So now on to gay marriage. More than 26 million people on Facebook cheered last week’s SCOTUS decision, but I wonder if they really understood what just happened? In order to understand the SCOTUS decision we have to recognize that marriage often exists in two domains simultaneously: it exists as a legal agreement AND as a spiritual agreement (I am trying to use a more general word than religious here – as I am thinking of it spiritual includes the subset of religious agreements). The decision last week only has jurisdiction on the former of course. Even after last week’s ruling, each couple will be left to determine whether they want to pursue a spiritual component and if so, where and how to do that.
When you boil away all the pontificating and bloviating from the opinion it basically says this: Homosexuals have the same permission as Heterosexuals to enter into a contract with one another. Wow. Thanks Supreme Court. The obvious question (to me anyway) is: Why do two (or more…but that’s another post) consenting adults of any gender or orientation need permission from anyone else to enter into any arrangement they choose so long as it doesn’t materially harm anyone outside of the agreement? Who owns them if they don’t own themselves? Marriage licenses have only been around since the mid nineteenth century and I think many on both sides of the marriage equality debate would be surprised to learn their origins.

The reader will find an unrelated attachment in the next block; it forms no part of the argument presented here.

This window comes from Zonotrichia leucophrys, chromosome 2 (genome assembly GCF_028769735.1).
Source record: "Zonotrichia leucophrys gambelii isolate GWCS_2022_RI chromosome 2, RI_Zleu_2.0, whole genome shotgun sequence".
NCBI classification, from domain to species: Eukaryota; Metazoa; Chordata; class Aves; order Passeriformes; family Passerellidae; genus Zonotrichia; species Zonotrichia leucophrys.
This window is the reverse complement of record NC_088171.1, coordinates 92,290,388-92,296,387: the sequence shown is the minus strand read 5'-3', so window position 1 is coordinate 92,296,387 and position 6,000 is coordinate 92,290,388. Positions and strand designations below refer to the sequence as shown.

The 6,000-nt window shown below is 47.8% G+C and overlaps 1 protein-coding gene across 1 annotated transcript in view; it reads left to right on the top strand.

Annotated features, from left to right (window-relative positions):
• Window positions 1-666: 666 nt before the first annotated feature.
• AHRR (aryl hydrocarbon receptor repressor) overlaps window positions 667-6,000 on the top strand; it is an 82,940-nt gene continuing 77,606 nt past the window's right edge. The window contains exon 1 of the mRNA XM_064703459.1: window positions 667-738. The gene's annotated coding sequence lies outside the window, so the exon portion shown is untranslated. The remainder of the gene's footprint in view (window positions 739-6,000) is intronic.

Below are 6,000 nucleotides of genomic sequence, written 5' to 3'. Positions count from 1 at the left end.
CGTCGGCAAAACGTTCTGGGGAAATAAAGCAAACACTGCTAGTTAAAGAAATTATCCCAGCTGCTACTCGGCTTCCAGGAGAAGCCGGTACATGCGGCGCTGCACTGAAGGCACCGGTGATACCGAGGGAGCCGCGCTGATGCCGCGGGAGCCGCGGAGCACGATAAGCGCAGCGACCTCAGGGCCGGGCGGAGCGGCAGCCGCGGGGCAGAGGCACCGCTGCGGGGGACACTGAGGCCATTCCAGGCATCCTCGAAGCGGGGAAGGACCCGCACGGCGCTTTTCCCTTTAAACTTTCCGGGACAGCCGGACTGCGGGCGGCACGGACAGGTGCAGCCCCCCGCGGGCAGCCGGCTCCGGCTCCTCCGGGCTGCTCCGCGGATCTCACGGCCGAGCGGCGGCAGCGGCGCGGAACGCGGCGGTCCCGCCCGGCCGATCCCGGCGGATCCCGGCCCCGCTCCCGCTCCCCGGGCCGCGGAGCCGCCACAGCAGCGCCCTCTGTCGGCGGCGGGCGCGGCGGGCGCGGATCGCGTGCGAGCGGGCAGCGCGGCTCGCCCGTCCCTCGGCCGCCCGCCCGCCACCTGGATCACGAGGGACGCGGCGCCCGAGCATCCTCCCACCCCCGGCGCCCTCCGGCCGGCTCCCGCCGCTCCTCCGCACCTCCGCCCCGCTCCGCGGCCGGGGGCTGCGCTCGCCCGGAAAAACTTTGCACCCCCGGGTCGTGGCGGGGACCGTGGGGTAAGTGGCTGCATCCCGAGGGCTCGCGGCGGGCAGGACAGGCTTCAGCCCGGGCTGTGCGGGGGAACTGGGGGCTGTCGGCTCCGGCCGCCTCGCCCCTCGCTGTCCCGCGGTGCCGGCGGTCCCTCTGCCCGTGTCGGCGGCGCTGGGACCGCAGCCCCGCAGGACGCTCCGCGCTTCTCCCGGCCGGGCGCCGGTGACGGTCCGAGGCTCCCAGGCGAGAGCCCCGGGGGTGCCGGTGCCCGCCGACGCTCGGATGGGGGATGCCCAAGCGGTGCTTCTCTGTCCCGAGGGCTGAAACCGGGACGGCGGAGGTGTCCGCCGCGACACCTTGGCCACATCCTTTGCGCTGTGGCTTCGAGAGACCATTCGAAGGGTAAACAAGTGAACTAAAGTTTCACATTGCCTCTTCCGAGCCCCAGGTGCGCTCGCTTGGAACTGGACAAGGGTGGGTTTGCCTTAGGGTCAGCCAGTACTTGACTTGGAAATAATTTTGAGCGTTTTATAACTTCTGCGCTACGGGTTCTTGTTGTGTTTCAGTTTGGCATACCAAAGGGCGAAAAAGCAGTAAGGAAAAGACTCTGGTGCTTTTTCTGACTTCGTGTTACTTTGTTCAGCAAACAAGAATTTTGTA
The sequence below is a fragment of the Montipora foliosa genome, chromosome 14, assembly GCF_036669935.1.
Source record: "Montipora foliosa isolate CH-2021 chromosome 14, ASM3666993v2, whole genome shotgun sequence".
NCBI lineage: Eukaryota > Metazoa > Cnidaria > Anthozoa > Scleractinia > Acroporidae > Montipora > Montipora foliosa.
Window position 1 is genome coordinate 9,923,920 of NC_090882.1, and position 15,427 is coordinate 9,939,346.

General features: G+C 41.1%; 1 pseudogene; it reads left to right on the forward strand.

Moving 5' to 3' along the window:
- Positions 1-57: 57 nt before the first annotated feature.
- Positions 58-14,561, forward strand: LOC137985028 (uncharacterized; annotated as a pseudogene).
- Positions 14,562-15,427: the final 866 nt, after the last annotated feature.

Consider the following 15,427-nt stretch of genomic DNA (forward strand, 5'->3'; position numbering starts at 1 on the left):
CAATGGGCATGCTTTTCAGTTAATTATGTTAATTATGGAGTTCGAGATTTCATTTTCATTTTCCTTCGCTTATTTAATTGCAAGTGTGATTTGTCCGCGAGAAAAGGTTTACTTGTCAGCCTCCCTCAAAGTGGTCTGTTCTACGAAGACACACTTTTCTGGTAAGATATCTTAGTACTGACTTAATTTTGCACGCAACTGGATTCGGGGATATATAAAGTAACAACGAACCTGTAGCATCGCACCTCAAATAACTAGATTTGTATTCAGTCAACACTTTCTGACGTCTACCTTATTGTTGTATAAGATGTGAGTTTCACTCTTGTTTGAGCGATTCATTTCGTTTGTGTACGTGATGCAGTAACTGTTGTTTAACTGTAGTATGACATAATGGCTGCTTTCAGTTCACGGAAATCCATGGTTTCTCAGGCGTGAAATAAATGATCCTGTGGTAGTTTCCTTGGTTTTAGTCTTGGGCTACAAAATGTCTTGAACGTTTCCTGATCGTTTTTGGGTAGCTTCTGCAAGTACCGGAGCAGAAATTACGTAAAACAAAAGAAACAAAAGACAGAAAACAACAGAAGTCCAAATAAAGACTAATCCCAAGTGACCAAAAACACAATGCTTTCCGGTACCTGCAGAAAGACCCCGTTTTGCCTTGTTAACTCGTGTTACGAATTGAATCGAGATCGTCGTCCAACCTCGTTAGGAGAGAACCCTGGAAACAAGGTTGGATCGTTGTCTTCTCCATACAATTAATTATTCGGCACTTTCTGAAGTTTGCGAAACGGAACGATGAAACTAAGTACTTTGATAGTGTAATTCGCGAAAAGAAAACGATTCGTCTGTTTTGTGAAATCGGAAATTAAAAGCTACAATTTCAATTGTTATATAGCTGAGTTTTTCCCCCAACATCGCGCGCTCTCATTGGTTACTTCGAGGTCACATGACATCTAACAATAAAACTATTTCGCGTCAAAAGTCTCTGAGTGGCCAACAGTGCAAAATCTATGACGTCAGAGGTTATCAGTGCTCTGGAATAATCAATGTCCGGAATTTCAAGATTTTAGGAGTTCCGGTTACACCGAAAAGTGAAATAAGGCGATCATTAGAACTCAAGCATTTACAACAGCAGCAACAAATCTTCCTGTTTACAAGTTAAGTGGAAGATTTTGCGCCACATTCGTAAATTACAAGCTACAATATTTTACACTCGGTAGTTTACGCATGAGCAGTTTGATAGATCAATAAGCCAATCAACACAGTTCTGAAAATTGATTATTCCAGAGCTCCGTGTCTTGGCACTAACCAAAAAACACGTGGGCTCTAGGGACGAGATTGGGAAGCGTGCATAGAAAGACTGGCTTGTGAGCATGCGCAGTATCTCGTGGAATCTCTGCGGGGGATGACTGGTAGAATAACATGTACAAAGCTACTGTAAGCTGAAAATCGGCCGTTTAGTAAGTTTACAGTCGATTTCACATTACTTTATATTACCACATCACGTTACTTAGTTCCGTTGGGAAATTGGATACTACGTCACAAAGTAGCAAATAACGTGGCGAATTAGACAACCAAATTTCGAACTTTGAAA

I know I am putting on my 20/20 hindsight goggles when I say that I wish I could go back in time and start a movement to get the state out of marriage altogether as an answer to not only the gay marriage question, but as a small step to role back it’s intrusion into all sorts of places that it shouldn’t be. We have to find a way to see that all of the petty differences that divide us pale in comparison to the one issue that unites us: our individual liberty. Our natural born rights as human beings of self determination and self ownership. To do what we want with our property (including our bodies) as long as it doesn’t infringe on anyone else’s rights to do the same with theirs. If we all join together to work on that, then each of our lives will get better AND we’ll all get better together. I know its difficult for the two sides of the marriage equality debate to see through their differences, but if we can’t then the divide and conquer tactics will continue to be successful and we will all find ourselves less and less free.